USA | NYC
 


Day 1498

Still walkin’

February 5th, 2016

I'm still walking and still regularly posting photos — I'm just working through a big backlog right now. See below for the latest posts. (The dates on the posts are the dates I took the pictures.) The progress map linked at right is up to date, by the way, even though the photos aren't.

Day 1199




You ask where I live
Here's the address I give
The four winds and the seven seas


I didn't see any signs indicating this, but the playground that contains the Seven Seas Sports Courts is apparently called Four Winds Playground. Henry Stern's fingerprints are all over this place, from the unusual names (that are likely a reference to an old song — wouldn't be the first time) to the animal art above the entrance.

I don't know why Mr. Stern would have picked these names for this place in particular; perhaps they're just a general nod to the international character of Queens.

Day 1199

Dual Corvettes

April 12th, 2015



A September 2014 Street View image shows three other sports cars (including another Corvette) parked at the house across the street.

Day 1199

St. Ann Church

April 12th, 2015



You can see a few interior photos here.

Day 1199

Could be worded better

April 12th, 2015



You can see the whole poster here.

Day 1199


Day 1198

9/11 memorial #245

April 11th, 2015


Day 1198

The Recovery Room

April 11th, 2015



After throwing back a few in the Emergency Room, be sure to stop by the Recovery Room, located just over three blocks from New York Hospital Queens.

Day 1198

Phony parking lot trees

April 11th, 2015



Note the built-in electrical outlet.

Day 1198




We've seen lower.

Day 1198

Cottonwood in bloom

April 11th, 2015





This is a male cottonwood. It's the females that produce the seeds with the fluffy white sails that give the trees their name.

Day 1198

Evergreen Community Garden

April 11th, 2015



In recent years, there's apparently been a lot of strife at this huge community garden (aerial view) in Kissena Corridor Park. According to a 2013 Wall Street Journal article:

Despite its serene setting and rows of flowers and vegetables, a community garden in Flushing, Queens, has turned into a battlefield.

Violent fights, death threats and shouting matches, sometimes involving fistfuls of dirt, have become routine at Evergreen Community Garden, leading to volunteer guards at the entrance and police patrols. And almost all of the tangles involve elderly Korean gardeners, officials and witnesses say.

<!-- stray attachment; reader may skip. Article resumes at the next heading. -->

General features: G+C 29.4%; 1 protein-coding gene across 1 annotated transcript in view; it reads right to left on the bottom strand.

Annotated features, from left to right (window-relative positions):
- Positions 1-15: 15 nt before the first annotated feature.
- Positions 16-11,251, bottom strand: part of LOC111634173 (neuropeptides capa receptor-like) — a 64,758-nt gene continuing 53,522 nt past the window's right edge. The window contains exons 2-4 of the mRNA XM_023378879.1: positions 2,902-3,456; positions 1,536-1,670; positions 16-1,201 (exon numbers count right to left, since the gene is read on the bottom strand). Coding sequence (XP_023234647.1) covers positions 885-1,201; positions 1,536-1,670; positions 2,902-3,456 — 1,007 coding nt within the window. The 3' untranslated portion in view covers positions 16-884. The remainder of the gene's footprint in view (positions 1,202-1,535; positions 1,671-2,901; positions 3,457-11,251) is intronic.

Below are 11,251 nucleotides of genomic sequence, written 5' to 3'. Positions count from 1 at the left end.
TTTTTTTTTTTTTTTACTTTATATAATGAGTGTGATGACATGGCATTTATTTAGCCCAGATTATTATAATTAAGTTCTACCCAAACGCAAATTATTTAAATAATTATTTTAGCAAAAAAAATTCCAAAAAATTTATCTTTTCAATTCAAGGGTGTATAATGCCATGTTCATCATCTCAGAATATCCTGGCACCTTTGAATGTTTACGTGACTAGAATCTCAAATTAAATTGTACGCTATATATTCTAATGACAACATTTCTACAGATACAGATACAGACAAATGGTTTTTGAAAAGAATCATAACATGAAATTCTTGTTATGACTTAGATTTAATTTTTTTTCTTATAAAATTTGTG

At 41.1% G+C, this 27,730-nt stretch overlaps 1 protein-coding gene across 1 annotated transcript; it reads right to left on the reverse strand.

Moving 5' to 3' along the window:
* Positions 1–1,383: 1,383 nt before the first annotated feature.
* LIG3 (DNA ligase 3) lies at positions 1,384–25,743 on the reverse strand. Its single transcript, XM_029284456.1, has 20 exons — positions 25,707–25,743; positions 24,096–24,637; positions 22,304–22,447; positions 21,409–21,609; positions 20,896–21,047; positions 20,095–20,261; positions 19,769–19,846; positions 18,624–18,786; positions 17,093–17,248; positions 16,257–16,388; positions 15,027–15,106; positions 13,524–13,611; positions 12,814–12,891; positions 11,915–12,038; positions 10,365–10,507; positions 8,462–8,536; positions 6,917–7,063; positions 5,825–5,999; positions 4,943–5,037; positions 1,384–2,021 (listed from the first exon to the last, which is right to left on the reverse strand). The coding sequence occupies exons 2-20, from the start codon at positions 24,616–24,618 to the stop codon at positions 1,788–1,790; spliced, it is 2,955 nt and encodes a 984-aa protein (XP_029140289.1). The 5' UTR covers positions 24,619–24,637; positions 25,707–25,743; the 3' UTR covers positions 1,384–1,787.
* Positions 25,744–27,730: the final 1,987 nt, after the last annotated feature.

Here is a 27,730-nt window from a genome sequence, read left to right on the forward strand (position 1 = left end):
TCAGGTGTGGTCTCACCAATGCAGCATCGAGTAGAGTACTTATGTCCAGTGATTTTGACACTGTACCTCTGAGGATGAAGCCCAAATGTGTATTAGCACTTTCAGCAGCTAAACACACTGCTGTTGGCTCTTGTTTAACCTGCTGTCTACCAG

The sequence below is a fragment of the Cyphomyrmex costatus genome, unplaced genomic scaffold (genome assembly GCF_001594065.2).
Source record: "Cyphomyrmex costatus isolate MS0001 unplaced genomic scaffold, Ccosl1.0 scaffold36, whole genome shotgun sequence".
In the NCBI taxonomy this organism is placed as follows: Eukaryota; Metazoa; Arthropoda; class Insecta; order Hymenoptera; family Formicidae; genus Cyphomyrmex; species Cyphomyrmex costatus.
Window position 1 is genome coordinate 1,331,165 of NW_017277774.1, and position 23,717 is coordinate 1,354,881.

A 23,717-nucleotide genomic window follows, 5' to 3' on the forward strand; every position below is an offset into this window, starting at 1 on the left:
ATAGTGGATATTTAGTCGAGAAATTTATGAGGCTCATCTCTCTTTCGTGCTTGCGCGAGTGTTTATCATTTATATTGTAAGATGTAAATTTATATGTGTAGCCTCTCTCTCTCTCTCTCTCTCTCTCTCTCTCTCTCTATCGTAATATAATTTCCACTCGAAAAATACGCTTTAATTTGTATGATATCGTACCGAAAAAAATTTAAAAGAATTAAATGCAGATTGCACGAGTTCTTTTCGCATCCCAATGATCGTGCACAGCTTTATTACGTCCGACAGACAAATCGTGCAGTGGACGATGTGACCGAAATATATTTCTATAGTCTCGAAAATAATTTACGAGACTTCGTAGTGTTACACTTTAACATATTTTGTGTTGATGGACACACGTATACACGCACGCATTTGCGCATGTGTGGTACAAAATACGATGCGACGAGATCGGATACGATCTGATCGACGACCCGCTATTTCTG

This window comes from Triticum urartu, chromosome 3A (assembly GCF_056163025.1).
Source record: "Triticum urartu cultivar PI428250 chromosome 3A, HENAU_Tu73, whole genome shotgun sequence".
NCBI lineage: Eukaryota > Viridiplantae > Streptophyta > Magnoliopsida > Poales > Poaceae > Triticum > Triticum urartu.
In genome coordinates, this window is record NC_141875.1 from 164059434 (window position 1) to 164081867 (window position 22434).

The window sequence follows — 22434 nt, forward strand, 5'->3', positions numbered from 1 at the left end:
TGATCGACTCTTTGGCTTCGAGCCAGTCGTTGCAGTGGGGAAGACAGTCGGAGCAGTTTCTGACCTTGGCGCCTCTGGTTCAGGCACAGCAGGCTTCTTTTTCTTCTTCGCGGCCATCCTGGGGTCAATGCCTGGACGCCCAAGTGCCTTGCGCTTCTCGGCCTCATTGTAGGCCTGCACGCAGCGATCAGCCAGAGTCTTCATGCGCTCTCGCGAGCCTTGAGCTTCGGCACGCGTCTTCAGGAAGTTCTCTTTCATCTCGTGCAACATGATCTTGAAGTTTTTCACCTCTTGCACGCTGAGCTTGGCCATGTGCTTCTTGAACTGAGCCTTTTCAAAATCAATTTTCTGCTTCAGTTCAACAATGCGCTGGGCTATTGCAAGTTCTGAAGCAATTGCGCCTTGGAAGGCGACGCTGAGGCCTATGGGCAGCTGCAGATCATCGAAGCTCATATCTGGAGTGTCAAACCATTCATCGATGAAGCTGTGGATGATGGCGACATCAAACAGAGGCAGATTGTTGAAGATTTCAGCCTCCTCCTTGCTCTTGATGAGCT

The disputes grew out of the city Parks & Recreation Department's decision last year to take control of the 5-acre garden from a Korean-American senior citizens' group, which had transformed the trash-filled public space into a working garden back in the early 1980s.

The parks department—which contends the seniors' group had been improperly selling produce from the city-owned plot and excluding outsiders—turned control of the park over to its GreenThumb network of community gardens and installed a manager last year.

But the older gardeners are still trying to reclaim the land, at times by drastic means.

A year ago, the garden's 75-year-old former manager clutched a lighter and container of gasoline, threatening to light himself on fire if he didn't get his old job back, city officials said. The incident prompted a police hostage negotiation team to respond and two nearby schools to be locked down.
You can read the rest of the story here (text-only version here).

Day 1198

A railroad ran through it

April 11th, 2015



According to a nearby plaque set amid some pavers designed to resemble railroad ties, the short-lived Flushing-to-Creedmoor section of A.T. Stewart's Central Railroad of Long Island passed by this spot on its way through what is now Kissena Park. As we've seen, portions of the railroad's route east and west of Kissena Park have been incorporated into Kissena Corridor Park.

Day 1198

Dorothy McCarthy

April 11th, 2015



This little monument and the ones from the previous two photos (Korean War and 9/11) are all located in the same part of Kissena Park. As I was walking through the area, I saw three young girls wandering around and inspecting everything. They were discussing whether the Korean War memorial or the 9/11 one was more important. The size of the Korean War memorial makes a seemingly indisputable case for it being the more important of the two, but, then again, I would imagine that if I were a young New Yorker, even if I had not yet been born when the twin towers came crashing down, any mention of 9/11 would probably seem far more powerful than even the most imposing monument to some long-ago war I'd never heard of.

When the girls reached Ms. McCarthy's memorial, the youngest one asked what it was. The oldest took a minute to examine it and then announced: "Dorothy McCarthy. She played tennis and was loved."

Day 1198

9/11 memorial #244

April 11th, 2015